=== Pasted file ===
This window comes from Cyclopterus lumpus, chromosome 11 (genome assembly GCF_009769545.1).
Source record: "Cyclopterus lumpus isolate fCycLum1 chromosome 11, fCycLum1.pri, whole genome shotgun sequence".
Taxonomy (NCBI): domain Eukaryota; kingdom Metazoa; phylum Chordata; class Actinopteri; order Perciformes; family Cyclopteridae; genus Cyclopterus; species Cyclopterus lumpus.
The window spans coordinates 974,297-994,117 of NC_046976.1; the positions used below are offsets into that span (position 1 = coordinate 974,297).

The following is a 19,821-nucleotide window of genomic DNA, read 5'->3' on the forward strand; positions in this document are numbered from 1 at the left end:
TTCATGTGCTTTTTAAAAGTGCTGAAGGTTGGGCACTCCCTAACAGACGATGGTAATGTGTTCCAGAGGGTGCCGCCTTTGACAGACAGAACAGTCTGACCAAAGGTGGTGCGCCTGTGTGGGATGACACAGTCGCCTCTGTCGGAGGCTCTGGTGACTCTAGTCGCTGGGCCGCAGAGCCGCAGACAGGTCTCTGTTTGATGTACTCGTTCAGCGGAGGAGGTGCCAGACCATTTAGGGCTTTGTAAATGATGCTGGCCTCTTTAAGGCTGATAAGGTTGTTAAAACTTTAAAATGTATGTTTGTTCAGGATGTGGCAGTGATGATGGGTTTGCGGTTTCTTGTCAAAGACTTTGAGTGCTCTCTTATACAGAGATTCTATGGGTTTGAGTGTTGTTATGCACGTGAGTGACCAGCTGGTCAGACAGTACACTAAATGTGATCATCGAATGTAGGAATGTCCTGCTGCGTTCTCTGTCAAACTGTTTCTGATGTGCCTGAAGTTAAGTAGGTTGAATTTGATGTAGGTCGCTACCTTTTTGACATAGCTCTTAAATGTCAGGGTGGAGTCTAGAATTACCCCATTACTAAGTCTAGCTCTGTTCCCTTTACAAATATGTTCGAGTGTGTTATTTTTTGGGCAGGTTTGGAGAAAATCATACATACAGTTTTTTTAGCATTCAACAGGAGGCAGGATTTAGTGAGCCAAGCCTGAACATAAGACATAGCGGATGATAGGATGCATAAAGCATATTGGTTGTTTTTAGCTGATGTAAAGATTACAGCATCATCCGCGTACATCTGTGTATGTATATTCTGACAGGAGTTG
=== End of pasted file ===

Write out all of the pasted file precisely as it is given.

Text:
This window comes from Cyclopterus lumpus, chromosome 11 (genome assembly GCF_009769545.1).
Source record: "Cyclopterus lumpus isolate fCycLum1 chromosome 11, fCycLum1.pri, whole genome shotgun sequence".
Taxonomy (NCBI): domain Eukaryota; kingdom Metazoa; phylum Chordata; class Actinopteri; order Perciformes; family Cyclopteridae; genus Cyclopterus; species Cyclopterus lumpus.
The window spans coordinates 974,297-994,117 of NC_046976.1; the positions used below are offsets into that span (position 1 = coordinate 974,297).

The following is a 19,821-nucleotide window of genomic DNA, read 5'->3' on the forward strand; positions in this document are numbered from 1 at the left end:
TTCATGTGCTTTTTAAAAGTGCTGAAGGTTGGGCACTCCCTAACAGACGATGGTAATGTGTTCCAGAGGGTGCCGCCTTTGACAGACAGAACAGTCTGACCAAAGGTGGTGCGCCTGTGTGGGATGACACAGTCGCCTCTGTCGGAGGCTCTGGTGACTCTAGTCGCTGGGCCGCAGAGCCGCAGACAGGTCTCTGTTTGATGTACTCGTTCAGCGGAGGAGGTGCCAGACCATTTAGGGCTTTGTAAATGATGCTGGCCTCTTTAAGGCTGATAAGGTTGTTAAAACTTTAAAATGTATGTTTGTTCAGGATGTGGCAGTGATGATGGGTTTGCGGTTTCTTGTCAAAGACTTTGAGTGCTCTCTTATACAGAGATTCTATGGGTTTGAGTGTTGTTATGCACGTGAGTGACCAGCTGGTCAGACAGTACACTAAATGTGATCATCGAATGTAGGAATGTCCTGCTGCGTTCTCTGTCAAACTGTTTCTGATGTGCCTGAAGTTAAGTAGGTTGAATTTGATGTAGGTCGCTACCTTTTTGACATAGCTCTTAAATGTCAGGGTGGAGTCTAGAATTACCCCATTACTAAGTCTAGCTCTGTTCCCTTTACAAATATGTTCGAGTGTGTTATTTTTTGGGCAGGTTTGGAGAAAATCATACATACAGTTTTTTTAGCATTCAACAGGAGGCAGGATTTAGTGAGCCAAGCCTGAACATAAGACATAGCGGATGATAGGATGCATAAAGCATATTGGTTGTTTTTAGCTGATGTAAAGATTACAGCATCATCCGCGTACATCTGTGTATGTATATTCTGACAGGAGTTG